Tributes to Richard K. Emmerson
Crossing Medieval Disciplines
Deirdre Carter, Elina Gertsman, Karlyn Griffith (eds)
- Pages: vi + 320 p.
- Size:210 x 275 mm
- Illustrations:91 b/w, 60 col.
- Publication Year:2021
- € 125,00 EXCL. VAT RETAIL PRICE
- ISBN: 978-1-909400-99-3
Honoring the scholarship of Richard K. Emmerson, this collection interrogates the concept of interdisciplinarity through a set of essays that traverse the traditional boundaries of various fields in medieval studies.
Elina Gertsman is Professor of Art History at CWRU. She is the author and editor of several books, including The Dance of Death in the Middle Ages (2010) and Worlds Within (2015).
Karlyn Griffith is Associate Professor of Art History at Cal Poly, Pomona. She was the recipient of research grants from the American Philosophical Society and Bibliographical Society of the UK. Her work has been recently published in Viator and Pecia.
Deirdre Carter teaches art history at Indiana University—Purdue University Indianapolis. Her research has been supported by the Schallek Fellowship of the Medieval Academy of America and the Richard III Society, American Branch
This interdisciplinary collection celebrates the scholarship of Richard K. Emmerson, one of the most prominent medievalists of his generation. With contributions to the history of medieval literature, drama, theology, and art, this anthology not only showcases the fields with which Emmerson’s own work engaged, but also demonstrates the fruitfulness of the cross-disciplinary approach that has come to define these fields. Although the essays employ a broad range of source material—from devotional texts to royal chronicles and from architectural sculpture to illuminated manuscripts—the book focuses specifically on four distinct but related topics: word-image relationships, eschatology, identity, and moral argument. The contributions, written by Emmerson’s colleagues and former students, speak to the importance of interdisciplinarity and demonstrate the profound influence of Emmerson’s work on the rich field of medieval studies.
Elina Gertsman and Deirdre Carter — Introduction: A Laudarium
Publications by Richard K. Emmerson
Part I: Sites of Reception
Lawrence Nees — Antique and Faux-Antique in Carolingian Manuscripts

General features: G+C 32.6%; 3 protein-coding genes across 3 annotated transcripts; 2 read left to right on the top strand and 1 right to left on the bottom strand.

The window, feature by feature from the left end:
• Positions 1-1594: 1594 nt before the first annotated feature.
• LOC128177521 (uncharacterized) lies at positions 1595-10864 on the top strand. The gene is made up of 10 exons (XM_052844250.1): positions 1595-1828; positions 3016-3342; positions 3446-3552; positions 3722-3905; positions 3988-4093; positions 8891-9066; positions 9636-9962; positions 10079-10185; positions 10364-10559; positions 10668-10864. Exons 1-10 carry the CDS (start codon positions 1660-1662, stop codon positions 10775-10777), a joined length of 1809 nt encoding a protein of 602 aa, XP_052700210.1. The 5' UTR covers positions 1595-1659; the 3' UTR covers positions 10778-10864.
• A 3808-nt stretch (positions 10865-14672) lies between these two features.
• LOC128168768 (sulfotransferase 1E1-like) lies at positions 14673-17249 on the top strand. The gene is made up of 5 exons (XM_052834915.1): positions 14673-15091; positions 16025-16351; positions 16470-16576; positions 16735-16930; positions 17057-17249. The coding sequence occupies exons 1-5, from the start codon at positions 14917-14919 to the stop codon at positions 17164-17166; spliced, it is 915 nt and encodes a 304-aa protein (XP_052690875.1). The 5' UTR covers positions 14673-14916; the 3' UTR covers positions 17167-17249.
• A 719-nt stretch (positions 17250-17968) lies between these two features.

Paula Gerson — Early Painted Faade Sculpture: Research and Observations on Perception and Cognition
Jack Freiberg — The Imago Pietatis in Santa Croce in Gerusalemme, Pope Gregory the Great, and Spain
Part II: Imaging and Imagining the Text
Lucy Freeman Sandler — Visions of the Beginning and the End: The Hours of the Angels Added to the Psalter of Yolande of Soissons
Penn R. Szittya — Gods Palimpsest: The Encyclopedia Omne bonum as Sacred Book
Nigel J. Morgan — Word and Image in the Anglo-Norman Prose Apocalypse Fragment London, British Library, MS Add. 38842
Part III: Envisioning the End of Days
Jennifer M. Feltman — Tradition and Innovation in the Sculptural Cycle of the Life of John at Reims Cathedral
Karlyn Griffith — The Spectacle of Violence and Romance in Three English Metrical Apocalypses
David Bevington — The Tegernsee Play of Antichrist
Part IV: Locating Identity
David N. Klausner — Performance Indicators in Two Early Welsh Plays
Robert W. Hanning — Rituals of Identity, Strategies of Desire: How a Servant Becomes King for a Night in Decameron 3.2
Elaine Treharne — The Endurance of the Name, 700–1500
Thomas A. Goodmann — Everywhere & Nowhere: Finding the Friars
Part V: Spirituality and the Moral Argument
Beatrice Kitzinger — The Good, the Bad, and the Ivory: On Moral Distinction in Carolingian Crucifixions
Bernard McGinn — The Ordering of Love in the Twelfth Century
Ronald B. Herzman — Francis, Dante, Iacopone
Sarah Andyshak and Karlyn Griffith — In Place of an Epilogue: What Else Do We See?
Elina Gertsman — Afterword: This Is the End